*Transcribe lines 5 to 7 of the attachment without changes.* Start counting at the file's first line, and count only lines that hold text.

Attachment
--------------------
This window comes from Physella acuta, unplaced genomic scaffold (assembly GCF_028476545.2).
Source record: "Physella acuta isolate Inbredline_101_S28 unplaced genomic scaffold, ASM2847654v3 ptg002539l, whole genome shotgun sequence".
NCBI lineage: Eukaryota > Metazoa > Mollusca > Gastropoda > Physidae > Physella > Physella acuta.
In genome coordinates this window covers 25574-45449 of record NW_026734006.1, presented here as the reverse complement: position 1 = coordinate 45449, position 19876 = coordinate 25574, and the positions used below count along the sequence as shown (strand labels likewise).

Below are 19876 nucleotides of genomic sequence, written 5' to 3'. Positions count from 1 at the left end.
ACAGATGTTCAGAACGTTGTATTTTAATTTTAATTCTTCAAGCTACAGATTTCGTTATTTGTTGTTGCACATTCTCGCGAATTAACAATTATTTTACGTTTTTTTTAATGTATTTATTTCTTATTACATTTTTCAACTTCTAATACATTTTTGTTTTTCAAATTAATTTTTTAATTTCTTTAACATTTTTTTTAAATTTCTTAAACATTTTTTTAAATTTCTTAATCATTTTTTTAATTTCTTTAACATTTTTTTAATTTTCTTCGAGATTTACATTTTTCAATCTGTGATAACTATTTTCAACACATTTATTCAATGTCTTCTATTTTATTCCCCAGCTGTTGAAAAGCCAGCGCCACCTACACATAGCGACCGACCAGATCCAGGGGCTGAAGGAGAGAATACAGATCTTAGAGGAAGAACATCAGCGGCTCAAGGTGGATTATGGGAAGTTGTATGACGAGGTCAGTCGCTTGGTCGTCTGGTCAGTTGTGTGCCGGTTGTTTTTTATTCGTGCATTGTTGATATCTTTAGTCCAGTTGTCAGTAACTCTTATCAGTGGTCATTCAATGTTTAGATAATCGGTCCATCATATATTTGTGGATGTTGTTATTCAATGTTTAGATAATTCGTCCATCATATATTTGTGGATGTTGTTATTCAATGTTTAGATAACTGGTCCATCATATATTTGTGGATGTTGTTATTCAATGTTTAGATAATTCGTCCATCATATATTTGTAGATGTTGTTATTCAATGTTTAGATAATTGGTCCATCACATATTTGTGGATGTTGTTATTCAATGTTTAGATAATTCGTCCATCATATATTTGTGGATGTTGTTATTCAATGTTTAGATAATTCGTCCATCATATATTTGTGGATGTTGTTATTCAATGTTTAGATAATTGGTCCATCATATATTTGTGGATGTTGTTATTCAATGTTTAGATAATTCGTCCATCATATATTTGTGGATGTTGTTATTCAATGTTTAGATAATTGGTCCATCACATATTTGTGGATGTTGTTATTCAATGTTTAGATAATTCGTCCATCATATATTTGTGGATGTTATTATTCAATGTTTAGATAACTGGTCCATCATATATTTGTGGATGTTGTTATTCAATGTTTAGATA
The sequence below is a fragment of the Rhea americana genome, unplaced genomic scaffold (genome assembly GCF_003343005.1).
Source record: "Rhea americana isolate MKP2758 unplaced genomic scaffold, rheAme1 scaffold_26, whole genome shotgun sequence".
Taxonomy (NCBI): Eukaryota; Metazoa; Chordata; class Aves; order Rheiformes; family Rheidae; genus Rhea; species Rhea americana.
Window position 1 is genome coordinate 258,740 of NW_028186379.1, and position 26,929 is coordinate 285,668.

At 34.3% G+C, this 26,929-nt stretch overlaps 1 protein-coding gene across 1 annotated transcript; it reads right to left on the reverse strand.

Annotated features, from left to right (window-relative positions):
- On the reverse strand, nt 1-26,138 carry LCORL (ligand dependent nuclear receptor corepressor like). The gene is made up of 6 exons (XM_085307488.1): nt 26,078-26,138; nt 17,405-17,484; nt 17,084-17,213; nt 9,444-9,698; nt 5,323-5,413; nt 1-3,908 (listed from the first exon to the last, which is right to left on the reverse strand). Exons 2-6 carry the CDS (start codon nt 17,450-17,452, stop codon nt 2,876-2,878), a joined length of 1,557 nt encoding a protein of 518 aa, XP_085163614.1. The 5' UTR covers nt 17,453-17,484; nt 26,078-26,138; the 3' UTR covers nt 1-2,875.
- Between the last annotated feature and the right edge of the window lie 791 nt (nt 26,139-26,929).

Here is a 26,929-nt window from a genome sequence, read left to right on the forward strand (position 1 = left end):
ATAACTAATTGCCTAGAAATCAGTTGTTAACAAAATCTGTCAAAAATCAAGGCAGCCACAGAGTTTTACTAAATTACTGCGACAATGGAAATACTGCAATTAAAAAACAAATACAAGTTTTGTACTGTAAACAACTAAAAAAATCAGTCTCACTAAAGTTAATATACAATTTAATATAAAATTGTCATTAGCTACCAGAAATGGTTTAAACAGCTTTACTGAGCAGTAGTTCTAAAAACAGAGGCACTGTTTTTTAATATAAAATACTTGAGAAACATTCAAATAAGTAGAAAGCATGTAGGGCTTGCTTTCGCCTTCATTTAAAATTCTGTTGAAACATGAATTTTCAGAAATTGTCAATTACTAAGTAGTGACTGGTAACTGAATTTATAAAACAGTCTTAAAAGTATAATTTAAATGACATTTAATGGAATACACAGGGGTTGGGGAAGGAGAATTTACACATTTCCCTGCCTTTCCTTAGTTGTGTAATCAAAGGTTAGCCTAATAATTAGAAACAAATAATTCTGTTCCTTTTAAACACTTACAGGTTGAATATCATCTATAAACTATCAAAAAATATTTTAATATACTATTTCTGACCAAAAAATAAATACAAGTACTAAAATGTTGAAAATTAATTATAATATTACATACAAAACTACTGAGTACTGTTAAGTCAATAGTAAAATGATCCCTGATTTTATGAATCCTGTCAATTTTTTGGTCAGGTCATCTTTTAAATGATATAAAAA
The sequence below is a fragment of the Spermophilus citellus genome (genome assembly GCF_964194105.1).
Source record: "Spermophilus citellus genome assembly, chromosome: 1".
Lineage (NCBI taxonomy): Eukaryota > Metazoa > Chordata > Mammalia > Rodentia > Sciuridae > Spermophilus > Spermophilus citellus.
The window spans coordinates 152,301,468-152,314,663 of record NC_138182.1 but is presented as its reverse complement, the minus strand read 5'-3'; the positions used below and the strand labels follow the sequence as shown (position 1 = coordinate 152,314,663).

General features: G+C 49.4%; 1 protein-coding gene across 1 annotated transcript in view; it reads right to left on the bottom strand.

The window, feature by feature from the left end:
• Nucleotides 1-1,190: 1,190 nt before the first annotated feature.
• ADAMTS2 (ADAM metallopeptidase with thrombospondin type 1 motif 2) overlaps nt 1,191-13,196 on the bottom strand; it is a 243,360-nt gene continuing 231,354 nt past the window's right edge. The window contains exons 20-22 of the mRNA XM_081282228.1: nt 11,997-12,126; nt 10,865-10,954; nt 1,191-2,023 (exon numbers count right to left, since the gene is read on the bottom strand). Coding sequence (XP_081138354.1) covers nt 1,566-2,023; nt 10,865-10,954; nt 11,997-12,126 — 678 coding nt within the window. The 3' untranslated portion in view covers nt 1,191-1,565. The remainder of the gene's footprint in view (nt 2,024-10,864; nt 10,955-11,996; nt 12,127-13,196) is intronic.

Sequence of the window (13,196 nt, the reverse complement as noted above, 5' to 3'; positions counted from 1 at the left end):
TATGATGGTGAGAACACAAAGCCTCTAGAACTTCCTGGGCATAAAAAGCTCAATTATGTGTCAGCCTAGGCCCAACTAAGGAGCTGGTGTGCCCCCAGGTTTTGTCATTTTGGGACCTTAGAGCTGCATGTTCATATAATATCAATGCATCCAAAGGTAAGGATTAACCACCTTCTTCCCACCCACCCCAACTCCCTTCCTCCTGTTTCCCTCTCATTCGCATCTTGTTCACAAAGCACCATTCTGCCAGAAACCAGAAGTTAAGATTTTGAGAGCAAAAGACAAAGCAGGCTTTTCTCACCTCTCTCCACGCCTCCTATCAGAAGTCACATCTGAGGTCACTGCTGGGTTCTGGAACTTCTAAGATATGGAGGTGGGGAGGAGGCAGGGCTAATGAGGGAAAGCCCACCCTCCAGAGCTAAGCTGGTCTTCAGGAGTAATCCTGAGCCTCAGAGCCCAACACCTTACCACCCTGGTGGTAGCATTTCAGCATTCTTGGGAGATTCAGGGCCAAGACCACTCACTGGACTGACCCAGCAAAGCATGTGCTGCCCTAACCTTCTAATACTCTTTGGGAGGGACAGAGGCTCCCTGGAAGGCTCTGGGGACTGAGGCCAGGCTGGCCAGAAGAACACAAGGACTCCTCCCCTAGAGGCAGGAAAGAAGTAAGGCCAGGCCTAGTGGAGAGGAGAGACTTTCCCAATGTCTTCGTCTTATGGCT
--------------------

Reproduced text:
Below are 19876 nucleotides of genomic sequence, written 5' to 3'. Positions count from 1 at the left end.
ACAGATGTTCAGAACGTTGTATTTTAATTTTAATTCTTCAAGCTACAGATTTCGTTATTTGTTGTTGCACATTCTCGCGAATTAACAATTATTTTACGTTTTTTTTAATGTATTTATTTCTTATTACATTTTTCAACTTCTAATACATTTTTGTTTTTCAAATTAATTTTTTAATTTCTTTAACATTTTTTTTAAATTTCTTAAACATTTTTTTAAATTTCTTAATCATTTTTTTAATTTCTTTAACATTTTTTTAATTTTCTTCGAGATTTACATTTTTCAATCTGTGATAACTATTTTCAACACATTTATTCAATGTCTTCTATTTTATTCCCCAGCTGTTGAAAAGCCAGCGCCACCTACACATAGCGACCGACCAGATCCAGGGGCTGAAGGAGAGAATACAGATCTTAGAGGAAGAACATCAGCGGCTCAAGGTGGATTATGGGAAGTTGTATGACGAGGTCAGTCGCTTGGTCGTCTGGTCAGTTGTGTGCCGGTTGTTTTTTATTCGTGCATTGTTGATATCTTTAGTCCAGTTGTCAGTAACTCTTATCAGTGGTCATTCAATGTTTAGATAATCGGTCCATCATATATTTGTGGATGTTGTTATTCAATGTTTAGATAATTCGTCCATCATATATTTGTGGATGTTGTTATTCAATGTTTAGATAACTGGTCCATCATATATTTGTGGATGTTGTTATTCAATGTTTAGATAATTCGTCCATCATATATTTGTAGATGTTGTTATTCAATGTTTAGATAATTGGTCCATCACATATTTGTGGATGTTGTTATTCAATGTTTAGATAATTCGTCCATCATATATTTGTGGATGTTGTTATTCAATGTTTAGATAATTCGTCCATCATATATTTGTGGATGTTGTTATTCAATGTTTAGATAATTGGTCCATCATATATTTGTGGATGTTGTTATTCAATGTTTAGATAATTCGTCCATCATATATTTGTGGATGTTGTTATTCAATGTTTAGATAATTGGTCCATCACATATTTGTGGATGTTGTTATTCAATGTTTAGATAATTCGTCCATCATATATTTGTGGATGTTATTATTCAATGTTTAGATAACTGGTCCATCATATATTTGTGGATGTTGTTATTCAATGTTTAGATA
The sequence below is a fragment of the Rhea americana genome, unplaced genomic scaffold (genome assembly GCF_003343005.1).